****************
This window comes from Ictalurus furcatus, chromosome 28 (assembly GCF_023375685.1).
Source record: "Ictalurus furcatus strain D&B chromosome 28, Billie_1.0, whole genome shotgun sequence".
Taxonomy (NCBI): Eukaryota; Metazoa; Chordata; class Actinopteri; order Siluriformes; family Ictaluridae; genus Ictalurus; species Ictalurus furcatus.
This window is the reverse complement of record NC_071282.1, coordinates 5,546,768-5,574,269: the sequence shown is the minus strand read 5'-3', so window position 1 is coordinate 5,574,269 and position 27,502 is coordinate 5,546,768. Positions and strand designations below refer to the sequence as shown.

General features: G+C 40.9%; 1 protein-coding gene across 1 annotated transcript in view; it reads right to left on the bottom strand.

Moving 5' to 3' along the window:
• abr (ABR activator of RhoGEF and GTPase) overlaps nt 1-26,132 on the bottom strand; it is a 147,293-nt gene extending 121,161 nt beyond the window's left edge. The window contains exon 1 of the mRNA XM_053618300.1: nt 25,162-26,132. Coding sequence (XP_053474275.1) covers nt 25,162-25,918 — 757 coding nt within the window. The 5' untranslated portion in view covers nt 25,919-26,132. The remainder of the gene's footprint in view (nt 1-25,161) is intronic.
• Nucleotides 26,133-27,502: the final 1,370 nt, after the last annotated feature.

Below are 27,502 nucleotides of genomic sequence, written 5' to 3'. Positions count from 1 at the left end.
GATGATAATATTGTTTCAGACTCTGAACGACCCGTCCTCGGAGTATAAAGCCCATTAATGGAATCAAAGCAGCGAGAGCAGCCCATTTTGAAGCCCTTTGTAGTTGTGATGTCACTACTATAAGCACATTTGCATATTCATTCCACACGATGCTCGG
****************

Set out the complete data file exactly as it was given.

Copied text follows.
This window comes from Ictalurus furcatus, chromosome 28 (assembly GCF_023375685.1).
Source record: "Ictalurus furcatus strain D&B chromosome 28, Billie_1.0, whole genome shotgun sequence".
Taxonomy (NCBI): Eukaryota; Metazoa; Chordata; class Actinopteri; order Siluriformes; family Ictaluridae; genus Ictalurus; species Ictalurus furcatus.
This window is the reverse complement of record NC_071282.1, coordinates 5,546,768-5,574,269: the sequence shown is the minus strand read 5'-3', so window position 1 is coordinate 5,574,269 and position 27,502 is coordinate 5,546,768. Positions and strand designations below refer to the sequence as shown.

General features: G+C 40.9%; 1 protein-coding gene across 1 annotated transcript in view; it reads right to left on the bottom strand.

Moving 5' to 3' along the window:
• abr (ABR activator of RhoGEF and GTPase) overlaps nt 1-26,132 on the bottom strand; it is a 147,293-nt gene extending 121,161 nt beyond the window's left edge. The window contains exon 1 of the mRNA XM_053618300.1: nt 25,162-26,132. Coding sequence (XP_053474275.1) covers nt 25,162-25,918 — 757 coding nt within the window. The 5' untranslated portion in view covers nt 25,919-26,132. The remainder of the gene's footprint in view (nt 1-25,161) is intronic.
• Nucleotides 26,133-27,502: the final 1,370 nt, after the last annotated feature.

Below are 27,502 nucleotides of genomic sequence, written 5' to 3'. Positions count from 1 at the left end.
GATGATAATATTGTTTCAGACTCTGAACGACCCGTCCTCGGAGTATAAAGCCCATTAATGGAATCAAAGCAGCGAGAGCAGCCCATTTTGAAGCCCTTTGTAGTTGTGATGTCACTACTATAAGCACATTTGCATATTCATTCCACACGATGCTCGG